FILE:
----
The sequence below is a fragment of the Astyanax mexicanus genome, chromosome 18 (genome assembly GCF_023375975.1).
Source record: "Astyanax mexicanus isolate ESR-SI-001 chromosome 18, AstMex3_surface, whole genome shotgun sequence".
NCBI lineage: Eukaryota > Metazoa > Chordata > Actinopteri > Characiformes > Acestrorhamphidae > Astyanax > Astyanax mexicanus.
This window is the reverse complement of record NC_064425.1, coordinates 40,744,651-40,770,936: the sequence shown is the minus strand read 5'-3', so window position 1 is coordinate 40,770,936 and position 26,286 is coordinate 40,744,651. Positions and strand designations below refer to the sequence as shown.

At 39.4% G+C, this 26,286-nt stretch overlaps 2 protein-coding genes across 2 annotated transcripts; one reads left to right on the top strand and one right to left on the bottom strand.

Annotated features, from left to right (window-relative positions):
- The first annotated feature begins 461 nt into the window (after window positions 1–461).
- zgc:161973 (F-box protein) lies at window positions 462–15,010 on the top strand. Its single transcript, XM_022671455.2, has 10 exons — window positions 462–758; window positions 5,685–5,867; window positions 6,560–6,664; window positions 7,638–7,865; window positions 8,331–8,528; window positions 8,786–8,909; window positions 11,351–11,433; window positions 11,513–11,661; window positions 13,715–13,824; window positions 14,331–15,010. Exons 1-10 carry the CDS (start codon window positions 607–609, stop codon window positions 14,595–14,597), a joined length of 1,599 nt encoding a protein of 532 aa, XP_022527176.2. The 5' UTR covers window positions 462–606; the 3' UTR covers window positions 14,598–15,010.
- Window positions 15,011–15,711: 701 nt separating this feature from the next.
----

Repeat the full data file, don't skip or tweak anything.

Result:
The sequence below is a fragment of the Astyanax mexicanus genome, chromosome 18 (genome assembly GCF_023375975.1).
Source record: "Astyanax mexicanus isolate ESR-SI-001 chromosome 18, AstMex3_surface, whole genome shotgun sequence".
NCBI lineage: Eukaryota > Metazoa > Chordata > Actinopteri > Characiformes > Acestrorhamphidae > Astyanax > Astyanax mexicanus.
This window is the reverse complement of record NC_064425.1, coordinates 40,744,651-40,770,936: the sequence shown is the minus strand read 5'-3', so window position 1 is coordinate 40,770,936 and position 26,286 is coordinate 40,744,651. Positions and strand designations below refer to the sequence as shown.

At 39.4% G+C, this 26,286-nt stretch overlaps 2 protein-coding genes across 2 annotated transcripts; one reads left to right on the top strand and one right to left on the bottom strand.

Annotated features, from left to right (window-relative positions):
- The first annotated feature begins 461 nt into the window (after window positions 1–461).
- zgc:161973 (F-box protein) lies at window positions 462–15,010 on the top strand. Its single transcript, XM_022671455.2, has 10 exons — window positions 462–758; window positions 5,685–5,867; window positions 6,560–6,664; window positions 7,638–7,865; window positions 8,331–8,528; window positions 8,786–8,909; window positions 11,351–11,433; window positions 11,513–11,661; window positions 13,715–13,824; window positions 14,331–15,010. Exons 1-10 carry the CDS (start codon window positions 607–609, stop codon window positions 14,595–14,597), a joined length of 1,599 nt encoding a protein of 532 aa, XP_022527176.2. The 5' UTR covers window positions 462–606; the 3' UTR covers window positions 14,598–15,010.
- Window positions 15,011–15,711: 701 nt separating this feature from the next.